Fiction, Truth, and Banned Books Week

“Make Orwell Fiction Again” reads a tote bag on the Banned Books Week web site.

What writer does not support Banned Books Week? Here’s Marion Dane Bauer on the banning of her Newbery Honor-winning novel, On My Honor, and on censorship and its effects upon writers.

As the Banned Books Web web site puts it:

Everyone is entitled to express their opinions about a book, but they don’t have the right to limit another person’s access to information.

Still, what does Banned Books Week mean in 2019? For that matter, how come Orwell is so relevant in 2019?

giverMaybe that question can be answered by thinking about another iconic banned dystopian book: Lois Lowry’s The Giver. The book delivers its most shocking moment in Jonas’s realization about his father. It is the moment that sets the rest of the story in motion, and leads to the character’s assumption of a heroic role. Anyone concerned about power and its appropriation should read Lowry’s novels set in the world of The Giver, its concerns drawn from the essence of our own, flawed human souls.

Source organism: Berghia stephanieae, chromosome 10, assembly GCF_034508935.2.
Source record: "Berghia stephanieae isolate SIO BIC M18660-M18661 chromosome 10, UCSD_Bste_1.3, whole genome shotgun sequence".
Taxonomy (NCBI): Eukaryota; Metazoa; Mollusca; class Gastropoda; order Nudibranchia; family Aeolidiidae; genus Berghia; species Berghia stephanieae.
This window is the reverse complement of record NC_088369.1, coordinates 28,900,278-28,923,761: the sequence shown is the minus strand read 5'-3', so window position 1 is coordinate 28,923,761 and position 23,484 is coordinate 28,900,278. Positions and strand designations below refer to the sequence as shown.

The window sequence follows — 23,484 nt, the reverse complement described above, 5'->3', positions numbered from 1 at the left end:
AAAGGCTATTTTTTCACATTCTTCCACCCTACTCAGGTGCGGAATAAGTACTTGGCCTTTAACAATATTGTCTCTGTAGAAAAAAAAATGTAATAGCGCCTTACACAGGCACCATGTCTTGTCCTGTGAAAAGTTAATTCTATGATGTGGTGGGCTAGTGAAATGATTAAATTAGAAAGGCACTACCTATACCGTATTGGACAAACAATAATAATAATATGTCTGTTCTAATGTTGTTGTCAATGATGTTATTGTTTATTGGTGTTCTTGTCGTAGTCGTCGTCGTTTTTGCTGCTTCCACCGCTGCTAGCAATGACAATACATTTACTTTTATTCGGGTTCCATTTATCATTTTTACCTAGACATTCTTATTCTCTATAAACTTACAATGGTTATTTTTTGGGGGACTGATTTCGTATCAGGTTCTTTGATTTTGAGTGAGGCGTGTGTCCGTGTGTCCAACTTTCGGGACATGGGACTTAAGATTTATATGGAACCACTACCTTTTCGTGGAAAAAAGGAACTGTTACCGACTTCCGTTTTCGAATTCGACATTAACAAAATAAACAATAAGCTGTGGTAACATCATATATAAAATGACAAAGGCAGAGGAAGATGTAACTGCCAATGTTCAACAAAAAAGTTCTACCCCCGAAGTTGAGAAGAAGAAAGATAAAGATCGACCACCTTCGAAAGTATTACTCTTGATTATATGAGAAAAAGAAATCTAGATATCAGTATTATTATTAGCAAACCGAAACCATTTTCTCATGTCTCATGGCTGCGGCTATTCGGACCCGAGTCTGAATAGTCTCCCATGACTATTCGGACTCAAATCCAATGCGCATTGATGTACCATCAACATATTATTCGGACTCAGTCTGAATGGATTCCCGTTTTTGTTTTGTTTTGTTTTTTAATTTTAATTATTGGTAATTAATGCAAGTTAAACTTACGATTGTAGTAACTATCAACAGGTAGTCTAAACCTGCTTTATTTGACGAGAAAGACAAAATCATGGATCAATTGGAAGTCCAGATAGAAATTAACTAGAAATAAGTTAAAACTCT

Who are our heroes today? Our children, that’s who. Today, the world’s children are taking to the streets, betrayed by the grownups who have failed to save the planet. In the end, the children are more honest than the grownups who “continue to look away.”

As for making Orwell fiction again, maybe that’s not the point.

 

One thought on “Fiction, Truth, and Banned Books Week

  1. Although I have been reading your emails for some time this is my first reply: Keep up the good mailings that give me much to think about. I would, like Marion, be proud to someday be banned. It’s part of my Scandinavian heritage. But that’s another story…

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